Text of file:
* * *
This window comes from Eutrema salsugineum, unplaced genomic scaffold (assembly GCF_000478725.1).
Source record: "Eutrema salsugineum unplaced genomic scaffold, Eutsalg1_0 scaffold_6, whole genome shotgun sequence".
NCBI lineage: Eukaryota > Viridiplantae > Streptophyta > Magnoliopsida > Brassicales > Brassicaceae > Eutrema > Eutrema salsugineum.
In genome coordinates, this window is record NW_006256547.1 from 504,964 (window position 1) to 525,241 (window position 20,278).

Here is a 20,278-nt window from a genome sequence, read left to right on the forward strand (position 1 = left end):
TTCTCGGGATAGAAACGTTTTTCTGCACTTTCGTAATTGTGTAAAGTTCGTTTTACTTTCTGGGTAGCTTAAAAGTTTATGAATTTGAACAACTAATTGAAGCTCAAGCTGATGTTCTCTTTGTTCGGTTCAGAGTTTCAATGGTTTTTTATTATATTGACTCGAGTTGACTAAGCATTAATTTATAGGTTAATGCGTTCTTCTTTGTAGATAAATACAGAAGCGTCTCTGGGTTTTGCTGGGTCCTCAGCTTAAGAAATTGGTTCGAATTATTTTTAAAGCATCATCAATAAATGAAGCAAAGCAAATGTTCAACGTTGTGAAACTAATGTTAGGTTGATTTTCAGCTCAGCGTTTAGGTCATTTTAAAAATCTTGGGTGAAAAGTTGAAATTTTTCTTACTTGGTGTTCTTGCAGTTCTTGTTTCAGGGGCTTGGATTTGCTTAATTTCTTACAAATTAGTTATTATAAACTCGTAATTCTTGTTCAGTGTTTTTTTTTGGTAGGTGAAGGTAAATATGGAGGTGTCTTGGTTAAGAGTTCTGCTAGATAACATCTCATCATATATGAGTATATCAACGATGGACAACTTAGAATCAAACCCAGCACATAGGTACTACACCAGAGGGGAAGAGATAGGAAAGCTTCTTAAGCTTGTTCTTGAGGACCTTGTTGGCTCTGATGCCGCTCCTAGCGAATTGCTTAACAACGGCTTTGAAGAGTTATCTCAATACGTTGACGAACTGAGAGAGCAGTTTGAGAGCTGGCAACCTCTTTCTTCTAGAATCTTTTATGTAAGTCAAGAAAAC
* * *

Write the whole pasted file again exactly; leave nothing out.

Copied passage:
This window comes from Eutrema salsugineum, unplaced genomic scaffold (assembly GCF_000478725.1).
Source record: "Eutrema salsugineum unplaced genomic scaffold, Eutsalg1_0 scaffold_6, whole genome shotgun sequence".
NCBI lineage: Eukaryota > Viridiplantae > Streptophyta > Magnoliopsida > Brassicales > Brassicaceae > Eutrema > Eutrema salsugineum.
In genome coordinates, this window is record NW_006256547.1 from 504,964 (window position 1) to 525,241 (window position 20,278).

Here is a 20,278-nt window from a genome sequence, read left to right on the forward strand (position 1 = left end):
TTCTCGGGATAGAAACGTTTTTCTGCACTTTCGTAATTGTGTAAAGTTCGTTTTACTTTCTGGGTAGCTTAAAAGTTTATGAATTTGAACAACTAATTGAAGCTCAAGCTGATGTTCTCTTTGTTCGGTTCAGAGTTTCAATGGTTTTTTATTATATTGACTCGAGTTGACTAAGCATTAATTTATAGGTTAATGCGTTCTTCTTTGTAGATAAATACAGAAGCGTCTCTGGGTTTTGCTGGGTCCTCAGCTTAAGAAATTGGTTCGAATTATTTTTAAAGCATCATCAATAAATGAAGCAAAGCAAATGTTCAACGTTGTGAAACTAATGTTAGGTTGATTTTCAGCTCAGCGTTTAGGTCATTTTAAAAATCTTGGGTGAAAAGTTGAAATTTTTCTTACTTGGTGTTCTTGCAGTTCTTGTTTCAGGGGCTTGGATTTGCTTAATTTCTTACAAATTAGTTATTATAAACTCGTAATTCTTGTTCAGTGTTTTTTTTTGGTAGGTGAAGGTAAATATGGAGGTGTCTTGGTTAAGAGTTCTGCTAGATAACATCTCATCATATATGAGTATATCAACGATGGACAACTTAGAATCAAACCCAGCACATAGGTACTACACCAGAGGGGAAGAGATAGGAAAGCTTCTTAAGCTTGTTCTTGAGGACCTTGTTGGCTCTGATGCCGCTCCTAGCGAATTGCTTAACAACGGCTTTGAAGAGTTATCTCAATACGTTGACGAACTGAGAGAGCAGTTTGAGAGCTGGCAACCTCTTTCTTCTAGAATCTTTTATGTAAGTCAAGAAAAC